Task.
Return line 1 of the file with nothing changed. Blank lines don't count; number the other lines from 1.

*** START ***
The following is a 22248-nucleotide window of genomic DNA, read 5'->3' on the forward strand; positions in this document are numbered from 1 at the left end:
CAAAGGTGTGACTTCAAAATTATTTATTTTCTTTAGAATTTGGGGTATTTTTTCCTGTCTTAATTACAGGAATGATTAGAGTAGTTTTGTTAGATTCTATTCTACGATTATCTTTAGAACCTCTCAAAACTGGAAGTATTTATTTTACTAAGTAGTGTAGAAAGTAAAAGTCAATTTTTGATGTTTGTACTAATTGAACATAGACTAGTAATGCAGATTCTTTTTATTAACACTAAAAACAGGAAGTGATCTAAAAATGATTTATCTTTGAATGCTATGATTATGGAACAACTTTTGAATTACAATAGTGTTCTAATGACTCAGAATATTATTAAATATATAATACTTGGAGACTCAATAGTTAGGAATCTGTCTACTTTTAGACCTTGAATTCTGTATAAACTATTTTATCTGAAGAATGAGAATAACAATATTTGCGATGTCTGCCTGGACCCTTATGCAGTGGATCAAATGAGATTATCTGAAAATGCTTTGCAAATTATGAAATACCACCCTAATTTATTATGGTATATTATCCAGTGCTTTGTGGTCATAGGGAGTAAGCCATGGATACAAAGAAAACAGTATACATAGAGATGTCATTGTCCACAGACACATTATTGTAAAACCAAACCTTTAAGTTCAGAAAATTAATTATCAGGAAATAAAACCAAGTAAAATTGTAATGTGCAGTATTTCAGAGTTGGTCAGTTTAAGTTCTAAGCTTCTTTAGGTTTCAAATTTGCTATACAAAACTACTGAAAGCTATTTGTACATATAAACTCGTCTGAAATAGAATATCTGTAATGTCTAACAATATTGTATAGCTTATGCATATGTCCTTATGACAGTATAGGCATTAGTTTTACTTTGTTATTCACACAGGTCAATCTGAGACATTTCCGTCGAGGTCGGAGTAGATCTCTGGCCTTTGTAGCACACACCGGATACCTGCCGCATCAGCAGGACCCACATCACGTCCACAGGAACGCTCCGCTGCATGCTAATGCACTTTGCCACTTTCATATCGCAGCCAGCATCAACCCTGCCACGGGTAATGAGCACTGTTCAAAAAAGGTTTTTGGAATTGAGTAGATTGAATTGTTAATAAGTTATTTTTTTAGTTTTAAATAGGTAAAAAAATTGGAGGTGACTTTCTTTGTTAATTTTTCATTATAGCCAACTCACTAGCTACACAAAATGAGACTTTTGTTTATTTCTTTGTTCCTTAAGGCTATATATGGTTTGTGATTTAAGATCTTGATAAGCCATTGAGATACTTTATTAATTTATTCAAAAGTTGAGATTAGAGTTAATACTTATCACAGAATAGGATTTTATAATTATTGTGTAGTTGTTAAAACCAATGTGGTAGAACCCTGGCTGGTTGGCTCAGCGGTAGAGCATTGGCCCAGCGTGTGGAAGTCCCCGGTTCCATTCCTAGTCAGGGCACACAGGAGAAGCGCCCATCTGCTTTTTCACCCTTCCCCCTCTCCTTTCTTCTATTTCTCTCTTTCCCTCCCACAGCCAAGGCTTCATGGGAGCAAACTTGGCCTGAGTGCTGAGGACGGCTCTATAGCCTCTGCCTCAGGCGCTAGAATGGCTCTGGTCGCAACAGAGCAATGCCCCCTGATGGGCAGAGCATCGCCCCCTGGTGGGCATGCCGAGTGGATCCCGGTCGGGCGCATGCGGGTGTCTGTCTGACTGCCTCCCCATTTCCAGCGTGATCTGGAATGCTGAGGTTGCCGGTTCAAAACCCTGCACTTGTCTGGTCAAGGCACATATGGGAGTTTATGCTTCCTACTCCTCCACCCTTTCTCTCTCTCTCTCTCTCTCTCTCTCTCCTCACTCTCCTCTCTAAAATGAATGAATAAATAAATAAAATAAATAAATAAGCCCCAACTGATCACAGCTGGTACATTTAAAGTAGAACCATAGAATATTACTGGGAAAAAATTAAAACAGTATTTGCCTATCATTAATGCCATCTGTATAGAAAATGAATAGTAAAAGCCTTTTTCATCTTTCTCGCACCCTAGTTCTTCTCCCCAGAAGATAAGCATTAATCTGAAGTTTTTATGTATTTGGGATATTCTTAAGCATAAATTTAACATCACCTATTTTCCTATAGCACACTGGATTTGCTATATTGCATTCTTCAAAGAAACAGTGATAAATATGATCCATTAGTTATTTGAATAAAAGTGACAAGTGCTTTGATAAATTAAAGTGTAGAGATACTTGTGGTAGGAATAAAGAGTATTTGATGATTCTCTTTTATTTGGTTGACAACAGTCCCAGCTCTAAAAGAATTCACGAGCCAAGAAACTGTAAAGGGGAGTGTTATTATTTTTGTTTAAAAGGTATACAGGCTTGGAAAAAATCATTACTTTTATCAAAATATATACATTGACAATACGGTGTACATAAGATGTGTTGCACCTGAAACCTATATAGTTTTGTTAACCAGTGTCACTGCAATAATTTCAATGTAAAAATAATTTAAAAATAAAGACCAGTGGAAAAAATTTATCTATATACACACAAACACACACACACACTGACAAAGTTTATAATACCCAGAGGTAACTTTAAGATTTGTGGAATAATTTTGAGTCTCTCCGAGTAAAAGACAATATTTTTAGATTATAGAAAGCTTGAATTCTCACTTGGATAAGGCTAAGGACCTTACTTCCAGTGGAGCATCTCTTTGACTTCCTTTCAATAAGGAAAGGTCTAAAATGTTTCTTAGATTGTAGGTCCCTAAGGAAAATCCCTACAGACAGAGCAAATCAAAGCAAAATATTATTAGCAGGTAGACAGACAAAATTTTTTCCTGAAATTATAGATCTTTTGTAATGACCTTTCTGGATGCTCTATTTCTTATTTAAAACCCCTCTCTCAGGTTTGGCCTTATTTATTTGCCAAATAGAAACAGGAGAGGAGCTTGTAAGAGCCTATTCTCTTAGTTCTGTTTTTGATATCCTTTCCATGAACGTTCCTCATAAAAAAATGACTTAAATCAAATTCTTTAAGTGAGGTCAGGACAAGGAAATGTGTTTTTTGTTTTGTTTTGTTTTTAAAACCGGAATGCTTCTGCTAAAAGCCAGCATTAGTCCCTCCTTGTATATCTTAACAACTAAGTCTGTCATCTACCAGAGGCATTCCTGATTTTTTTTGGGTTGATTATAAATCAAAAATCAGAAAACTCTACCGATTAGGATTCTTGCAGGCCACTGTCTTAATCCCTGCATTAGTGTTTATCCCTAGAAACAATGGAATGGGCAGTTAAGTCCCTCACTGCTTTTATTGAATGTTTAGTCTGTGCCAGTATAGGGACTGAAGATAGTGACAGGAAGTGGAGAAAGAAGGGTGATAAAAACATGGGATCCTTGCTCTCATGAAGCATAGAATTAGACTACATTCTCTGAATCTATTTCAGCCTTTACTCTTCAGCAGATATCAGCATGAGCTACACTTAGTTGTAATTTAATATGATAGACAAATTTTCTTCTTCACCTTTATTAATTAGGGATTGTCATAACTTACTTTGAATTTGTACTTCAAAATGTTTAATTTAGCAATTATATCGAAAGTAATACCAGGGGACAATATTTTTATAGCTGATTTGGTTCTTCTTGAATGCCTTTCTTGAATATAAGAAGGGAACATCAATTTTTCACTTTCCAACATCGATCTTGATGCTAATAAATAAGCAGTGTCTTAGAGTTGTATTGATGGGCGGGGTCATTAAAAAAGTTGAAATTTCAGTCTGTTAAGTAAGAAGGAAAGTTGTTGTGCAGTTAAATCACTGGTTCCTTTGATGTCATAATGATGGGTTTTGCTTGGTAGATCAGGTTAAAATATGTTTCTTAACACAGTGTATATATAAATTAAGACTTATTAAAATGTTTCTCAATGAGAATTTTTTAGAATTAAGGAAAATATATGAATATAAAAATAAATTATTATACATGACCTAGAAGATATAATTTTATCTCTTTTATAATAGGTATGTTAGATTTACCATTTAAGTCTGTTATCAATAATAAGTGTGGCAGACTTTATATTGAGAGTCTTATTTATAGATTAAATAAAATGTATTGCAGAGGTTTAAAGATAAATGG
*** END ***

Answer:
The following is a 22248-nucleotide window of genomic DNA, read 5'->3' on the forward strand; positions in this document are numbered from 1 at the left end: